Page:Rolland Life of Tolstoy.djvu/218

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Doukhobors and the Gourians nor to the refractory soldiers did he assume the pose of a master or teacher.

“He who suffers no trials can teach nothing to him who does so suffer.”

He implores “the forgiveness of all those whom his words and his writings may have caused to suffer.”[1]

He never urges any one to refuse military service. It is a matter for every man to decide for himself. If he discusses the matter with any one who is hesitating, “he always advises him not to refuse obedience so long as it would not be morally impossible.” For if a man hesitates it is because he is not ripe; and “it is better to have one soldier the more than a regenade or hypocrite, which is what becomes of those who undertake a task beyond their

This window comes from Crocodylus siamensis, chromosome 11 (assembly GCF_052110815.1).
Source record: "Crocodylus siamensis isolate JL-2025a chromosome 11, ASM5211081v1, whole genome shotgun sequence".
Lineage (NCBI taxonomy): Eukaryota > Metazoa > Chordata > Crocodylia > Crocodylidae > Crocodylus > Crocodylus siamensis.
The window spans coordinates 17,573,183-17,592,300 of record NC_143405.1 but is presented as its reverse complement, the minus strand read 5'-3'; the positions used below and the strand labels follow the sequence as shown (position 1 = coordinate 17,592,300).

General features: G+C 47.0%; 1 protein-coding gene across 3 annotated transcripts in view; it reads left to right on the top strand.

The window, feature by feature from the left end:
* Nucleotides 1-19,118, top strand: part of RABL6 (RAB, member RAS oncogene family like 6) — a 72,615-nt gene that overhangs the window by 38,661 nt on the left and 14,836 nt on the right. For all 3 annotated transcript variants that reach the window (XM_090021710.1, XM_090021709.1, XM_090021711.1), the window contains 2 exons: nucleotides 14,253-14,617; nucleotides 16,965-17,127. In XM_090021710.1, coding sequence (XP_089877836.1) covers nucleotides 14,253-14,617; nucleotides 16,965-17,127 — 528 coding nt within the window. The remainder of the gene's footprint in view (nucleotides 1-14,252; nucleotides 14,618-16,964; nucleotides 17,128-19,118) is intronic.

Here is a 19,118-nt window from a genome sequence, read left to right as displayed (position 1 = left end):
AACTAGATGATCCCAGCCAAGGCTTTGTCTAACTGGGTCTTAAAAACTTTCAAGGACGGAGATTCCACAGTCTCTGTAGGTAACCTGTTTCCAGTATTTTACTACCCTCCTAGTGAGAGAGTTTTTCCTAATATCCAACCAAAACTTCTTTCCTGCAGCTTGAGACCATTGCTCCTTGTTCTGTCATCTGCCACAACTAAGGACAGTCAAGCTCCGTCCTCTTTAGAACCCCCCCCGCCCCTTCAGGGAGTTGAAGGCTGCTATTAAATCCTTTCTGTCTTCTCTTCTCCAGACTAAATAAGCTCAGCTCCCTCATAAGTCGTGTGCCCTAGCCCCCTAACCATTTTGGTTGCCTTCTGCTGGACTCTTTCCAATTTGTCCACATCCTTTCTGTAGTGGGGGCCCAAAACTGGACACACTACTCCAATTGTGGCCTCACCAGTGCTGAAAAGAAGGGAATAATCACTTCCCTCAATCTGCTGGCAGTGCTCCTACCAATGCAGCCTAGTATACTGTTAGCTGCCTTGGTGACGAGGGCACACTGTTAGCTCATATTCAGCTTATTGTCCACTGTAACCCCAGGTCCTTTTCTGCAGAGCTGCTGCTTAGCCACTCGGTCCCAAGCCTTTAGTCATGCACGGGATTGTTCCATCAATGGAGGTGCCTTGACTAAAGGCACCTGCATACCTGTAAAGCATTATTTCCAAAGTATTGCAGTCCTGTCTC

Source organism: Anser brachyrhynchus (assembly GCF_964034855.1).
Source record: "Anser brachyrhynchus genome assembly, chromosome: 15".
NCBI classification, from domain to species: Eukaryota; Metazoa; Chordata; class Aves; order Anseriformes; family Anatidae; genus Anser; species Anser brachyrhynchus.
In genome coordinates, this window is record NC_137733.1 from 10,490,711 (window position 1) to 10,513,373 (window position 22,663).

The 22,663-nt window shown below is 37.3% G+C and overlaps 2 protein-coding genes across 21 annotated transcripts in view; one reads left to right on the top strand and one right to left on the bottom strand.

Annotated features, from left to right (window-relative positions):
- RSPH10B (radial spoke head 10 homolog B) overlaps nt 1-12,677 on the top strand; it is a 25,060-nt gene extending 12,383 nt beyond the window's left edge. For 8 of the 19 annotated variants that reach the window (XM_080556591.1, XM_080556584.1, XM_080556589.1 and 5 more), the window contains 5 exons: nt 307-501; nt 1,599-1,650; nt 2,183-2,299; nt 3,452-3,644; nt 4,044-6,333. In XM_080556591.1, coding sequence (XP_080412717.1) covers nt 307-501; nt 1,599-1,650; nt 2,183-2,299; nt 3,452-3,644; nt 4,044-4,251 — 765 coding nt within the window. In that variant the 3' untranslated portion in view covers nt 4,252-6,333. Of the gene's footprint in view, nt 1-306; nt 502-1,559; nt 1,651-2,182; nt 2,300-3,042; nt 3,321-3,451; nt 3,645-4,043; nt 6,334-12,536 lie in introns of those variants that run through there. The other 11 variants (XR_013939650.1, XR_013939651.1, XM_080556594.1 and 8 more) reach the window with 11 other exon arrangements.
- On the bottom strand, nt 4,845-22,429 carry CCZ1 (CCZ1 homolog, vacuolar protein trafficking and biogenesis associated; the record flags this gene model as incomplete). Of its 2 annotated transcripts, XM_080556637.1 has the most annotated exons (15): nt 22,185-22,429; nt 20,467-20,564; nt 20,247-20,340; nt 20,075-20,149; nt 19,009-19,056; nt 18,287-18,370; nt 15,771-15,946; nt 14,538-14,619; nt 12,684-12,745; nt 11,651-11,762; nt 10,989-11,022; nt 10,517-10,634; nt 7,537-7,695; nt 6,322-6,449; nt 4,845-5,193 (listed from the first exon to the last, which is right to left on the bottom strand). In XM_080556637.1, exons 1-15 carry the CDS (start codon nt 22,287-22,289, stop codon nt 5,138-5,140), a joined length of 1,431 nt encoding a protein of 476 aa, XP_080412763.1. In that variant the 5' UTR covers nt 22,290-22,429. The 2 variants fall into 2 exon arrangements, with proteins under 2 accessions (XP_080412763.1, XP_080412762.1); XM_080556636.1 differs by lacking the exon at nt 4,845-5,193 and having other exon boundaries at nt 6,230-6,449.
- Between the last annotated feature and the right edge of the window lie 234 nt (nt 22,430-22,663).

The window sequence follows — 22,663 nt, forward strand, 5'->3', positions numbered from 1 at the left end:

1. Letter to Gontcharenko, a “refractory,” January 17, 1903. (Further Letters.)